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Use these derm-approved tricks to solve these common skin, hair, and nails bummers.

September 04, 2015

In a perfect world, you'd never wake up too late to wash your hair, and you'd be able to pack your whole bathroom seamlessly every time you go on a trip. But, alas, in the real world, alarm clocks fail and there's that whole "size restriction"-thing airlines insist upon. No worries.

Learn these derm-approved hacks now so the next time you're in a beauty pinch, you'll know exactly what to do.

Aspirin for acne

Zits are the pits, especially if you don't have your regular arsenal of pimple treatments on-hand. The nonexistent sleep you get on red-eye flights (and general stress), for example, causes a surge in blood cortisol levels, which makes us more prone to blemishes. There aren't photo filters in real life, but there is aspirin (thank goodness) to help get rid of that untimely whitehead.

Aspirin is made of something chemically similar to salicylic acid, a common over-the-counter acne remedy. If you feel a breakout burgeoning, crush one aspirin, add a bit of water, and put it on the pimple for 15 minutes. "This paste makes an uber anti-inflammatory for on-the-go zit zapping," says Annie Chiu, MD, an attending dermatologist at Cedar's Sinai Medical Center in Los Angeles. It also takes down the swelling and redness, just as it would if you popped one for say, sore joints.

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Eye drops for dark under-eye circles or bags

Too much partying, savory eats, and a lack of sleep equals a one way ticket to #bagsville. A nice afternoon snooze and loads of H20 may be helpful, but if those two aren't in the cards, grab some Visine ($7, amazon.com). The culprit, again, is cortisol, which leads to water retention and blood vessel dilation, most obvious on our thinnest skin, the eyelids. Visine constricts those vessels, Dr. Chiu says. This lightens the circles and squeezes fluid away from the eye. Douse a cotton ball and swipe it gently over the area starting at the center and moving outward. The swipe also helps to encourage de-puffing.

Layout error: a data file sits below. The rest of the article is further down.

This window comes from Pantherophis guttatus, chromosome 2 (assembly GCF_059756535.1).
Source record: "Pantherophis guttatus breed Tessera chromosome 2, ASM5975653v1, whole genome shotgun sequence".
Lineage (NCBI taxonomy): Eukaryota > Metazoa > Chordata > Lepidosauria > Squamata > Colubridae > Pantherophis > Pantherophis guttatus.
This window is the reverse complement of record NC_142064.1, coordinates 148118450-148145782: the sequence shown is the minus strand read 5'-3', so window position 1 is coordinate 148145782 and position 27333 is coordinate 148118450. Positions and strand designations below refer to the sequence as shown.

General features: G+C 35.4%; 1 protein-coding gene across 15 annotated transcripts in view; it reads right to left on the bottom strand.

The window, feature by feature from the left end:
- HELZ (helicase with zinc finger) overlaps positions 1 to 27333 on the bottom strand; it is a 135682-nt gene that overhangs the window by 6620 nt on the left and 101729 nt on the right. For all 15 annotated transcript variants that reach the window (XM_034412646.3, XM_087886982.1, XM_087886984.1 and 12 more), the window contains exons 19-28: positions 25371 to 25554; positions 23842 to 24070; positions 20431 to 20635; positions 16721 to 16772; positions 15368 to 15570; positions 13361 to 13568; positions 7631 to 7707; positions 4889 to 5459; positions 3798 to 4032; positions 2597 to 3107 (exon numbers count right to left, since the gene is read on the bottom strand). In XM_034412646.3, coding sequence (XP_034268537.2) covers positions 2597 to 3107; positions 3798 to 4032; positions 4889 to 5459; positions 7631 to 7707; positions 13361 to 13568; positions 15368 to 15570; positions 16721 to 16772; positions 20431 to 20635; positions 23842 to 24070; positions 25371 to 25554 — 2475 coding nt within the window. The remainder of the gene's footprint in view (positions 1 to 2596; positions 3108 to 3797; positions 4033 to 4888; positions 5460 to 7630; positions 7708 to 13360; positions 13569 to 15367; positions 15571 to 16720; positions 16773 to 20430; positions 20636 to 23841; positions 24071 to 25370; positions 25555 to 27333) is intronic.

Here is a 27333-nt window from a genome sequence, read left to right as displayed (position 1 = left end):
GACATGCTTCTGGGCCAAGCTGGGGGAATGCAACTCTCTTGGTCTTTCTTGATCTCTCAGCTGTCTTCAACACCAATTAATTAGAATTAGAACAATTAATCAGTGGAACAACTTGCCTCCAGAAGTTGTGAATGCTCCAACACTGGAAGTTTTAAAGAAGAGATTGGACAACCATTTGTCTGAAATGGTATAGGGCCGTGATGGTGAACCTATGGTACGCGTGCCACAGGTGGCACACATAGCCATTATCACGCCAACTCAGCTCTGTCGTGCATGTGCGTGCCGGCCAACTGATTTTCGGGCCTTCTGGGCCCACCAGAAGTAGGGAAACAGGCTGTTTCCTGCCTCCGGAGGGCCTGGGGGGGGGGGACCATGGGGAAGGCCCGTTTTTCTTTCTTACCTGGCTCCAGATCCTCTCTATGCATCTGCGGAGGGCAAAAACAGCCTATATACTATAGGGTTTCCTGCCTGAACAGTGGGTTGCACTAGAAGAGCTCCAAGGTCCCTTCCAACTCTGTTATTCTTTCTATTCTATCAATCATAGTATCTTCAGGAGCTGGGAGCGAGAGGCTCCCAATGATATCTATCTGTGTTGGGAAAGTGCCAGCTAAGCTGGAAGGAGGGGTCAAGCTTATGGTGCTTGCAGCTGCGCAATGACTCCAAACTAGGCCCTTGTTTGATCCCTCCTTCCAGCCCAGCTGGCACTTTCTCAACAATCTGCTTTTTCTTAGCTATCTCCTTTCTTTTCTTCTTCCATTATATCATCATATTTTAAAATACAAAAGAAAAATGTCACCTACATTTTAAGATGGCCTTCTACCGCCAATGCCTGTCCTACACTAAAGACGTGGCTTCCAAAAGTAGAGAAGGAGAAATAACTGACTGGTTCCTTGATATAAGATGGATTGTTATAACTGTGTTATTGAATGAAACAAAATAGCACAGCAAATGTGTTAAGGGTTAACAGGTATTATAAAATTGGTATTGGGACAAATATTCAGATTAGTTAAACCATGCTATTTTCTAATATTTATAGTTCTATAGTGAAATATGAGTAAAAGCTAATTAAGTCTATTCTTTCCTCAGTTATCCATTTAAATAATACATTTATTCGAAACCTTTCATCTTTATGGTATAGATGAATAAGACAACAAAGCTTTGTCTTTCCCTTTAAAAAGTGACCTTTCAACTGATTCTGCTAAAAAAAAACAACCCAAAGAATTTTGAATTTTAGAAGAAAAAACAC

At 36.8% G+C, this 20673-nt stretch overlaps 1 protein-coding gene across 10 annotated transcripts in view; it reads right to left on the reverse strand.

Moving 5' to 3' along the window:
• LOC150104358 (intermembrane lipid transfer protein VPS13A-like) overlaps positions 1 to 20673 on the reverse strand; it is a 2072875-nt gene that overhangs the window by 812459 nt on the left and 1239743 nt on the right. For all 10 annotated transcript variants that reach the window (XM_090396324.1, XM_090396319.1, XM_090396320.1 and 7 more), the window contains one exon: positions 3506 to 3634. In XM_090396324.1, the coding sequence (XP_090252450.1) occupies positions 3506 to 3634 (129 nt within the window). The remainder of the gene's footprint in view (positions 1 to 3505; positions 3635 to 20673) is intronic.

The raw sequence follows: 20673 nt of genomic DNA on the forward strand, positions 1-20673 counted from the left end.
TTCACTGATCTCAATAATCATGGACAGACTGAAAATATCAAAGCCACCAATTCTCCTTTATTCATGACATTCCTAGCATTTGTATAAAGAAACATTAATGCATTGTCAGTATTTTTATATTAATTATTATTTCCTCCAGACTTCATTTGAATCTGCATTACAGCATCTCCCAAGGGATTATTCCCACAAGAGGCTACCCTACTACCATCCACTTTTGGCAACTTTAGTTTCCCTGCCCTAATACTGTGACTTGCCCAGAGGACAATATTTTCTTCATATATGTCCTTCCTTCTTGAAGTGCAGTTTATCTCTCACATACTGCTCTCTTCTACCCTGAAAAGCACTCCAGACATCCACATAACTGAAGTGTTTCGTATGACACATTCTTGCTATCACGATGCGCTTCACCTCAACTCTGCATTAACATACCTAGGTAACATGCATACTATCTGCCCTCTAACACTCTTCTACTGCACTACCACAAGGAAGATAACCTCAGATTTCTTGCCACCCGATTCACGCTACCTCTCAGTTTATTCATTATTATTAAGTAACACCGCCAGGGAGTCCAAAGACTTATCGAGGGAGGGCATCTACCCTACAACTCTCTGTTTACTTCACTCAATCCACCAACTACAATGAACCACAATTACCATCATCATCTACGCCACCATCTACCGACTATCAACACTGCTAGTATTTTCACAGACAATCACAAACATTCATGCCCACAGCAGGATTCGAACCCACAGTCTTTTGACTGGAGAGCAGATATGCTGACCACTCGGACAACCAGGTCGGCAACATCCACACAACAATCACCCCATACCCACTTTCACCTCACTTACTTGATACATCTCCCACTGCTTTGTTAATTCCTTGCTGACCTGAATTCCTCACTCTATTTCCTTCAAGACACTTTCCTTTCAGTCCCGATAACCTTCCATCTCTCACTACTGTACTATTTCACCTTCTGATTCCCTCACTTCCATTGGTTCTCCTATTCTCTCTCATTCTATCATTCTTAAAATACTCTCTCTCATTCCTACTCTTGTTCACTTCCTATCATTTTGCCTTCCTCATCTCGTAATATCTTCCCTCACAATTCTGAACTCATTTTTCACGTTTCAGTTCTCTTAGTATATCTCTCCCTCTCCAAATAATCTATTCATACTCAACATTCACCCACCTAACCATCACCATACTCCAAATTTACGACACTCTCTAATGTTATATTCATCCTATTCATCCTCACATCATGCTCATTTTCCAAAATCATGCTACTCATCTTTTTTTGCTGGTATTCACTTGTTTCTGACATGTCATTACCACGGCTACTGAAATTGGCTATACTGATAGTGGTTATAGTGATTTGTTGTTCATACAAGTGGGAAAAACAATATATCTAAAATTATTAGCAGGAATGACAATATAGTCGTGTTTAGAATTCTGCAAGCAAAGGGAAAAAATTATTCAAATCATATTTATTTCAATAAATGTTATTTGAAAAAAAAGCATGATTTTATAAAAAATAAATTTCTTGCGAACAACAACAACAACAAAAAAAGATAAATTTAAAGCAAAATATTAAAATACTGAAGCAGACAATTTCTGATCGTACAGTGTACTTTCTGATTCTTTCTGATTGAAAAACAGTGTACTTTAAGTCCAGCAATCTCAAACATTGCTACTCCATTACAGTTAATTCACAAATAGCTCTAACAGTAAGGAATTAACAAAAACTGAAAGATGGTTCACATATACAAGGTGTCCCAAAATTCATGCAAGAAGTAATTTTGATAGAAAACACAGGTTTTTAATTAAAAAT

Teeth whitening strips for minor cuts and scrapes

Nick your leg while shaving? Do not fear, teeth whitening strips are here. Okay, it sounds weird, but they work in a pinch. The strips are made of peroxide, which is much better than water at cleaning out bacteria. (Using peroxide repetitively to dress a wound can be damaging to the skin, but once is just fine.) Simply place the strip, and some manual pressure, on the area for five minutes, then remove and cover with a band-aid, suggests Rebecca Tung, MD, a dermatologist at Loyola University in Chicago. That short amount of time is usually enough to stop bleeding and ensure cleaning.

Super Glue for a split nail

When daily life leads to a nick in that perfect nail art, reach for the glue: "It acts like a liquid band-aid, and a temporary fix for nails tears," Dr. Chiu says. Put a tiny (size of a pinhead) dab on the affected area, and hold for 15 seconds while it bonds. You will be pleasantly surprised with what you can salvage.

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Fabric softener sheet for frizzy, greasy, or even stinky hair

These are an all-around fixer: whether you're traveling (and you've picked up the ever-so-sultry eau de airline), dealing with major humidity, or you don't have time to wash, it can help. Reach for a nicely scented dryer sheet, and rub it gently along your hair to tame your mane. The smell rubs off, plus its smooths frizziness, thanks to the sheet's static.

Chapstick for hang nails

Stress can lead to nervous tics, such as picking cuticles or hangnails. If your hands are looking a little beat up, rub on some Chapstick to lubricate the area, Dr. Tung says. This helps to soothe and protect from further damage. Note: Just toss the tube and don't reuse on your lips.

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Mona Gohara, MD, is an associate clinical professor of dermatology at Yale School of Medicine.

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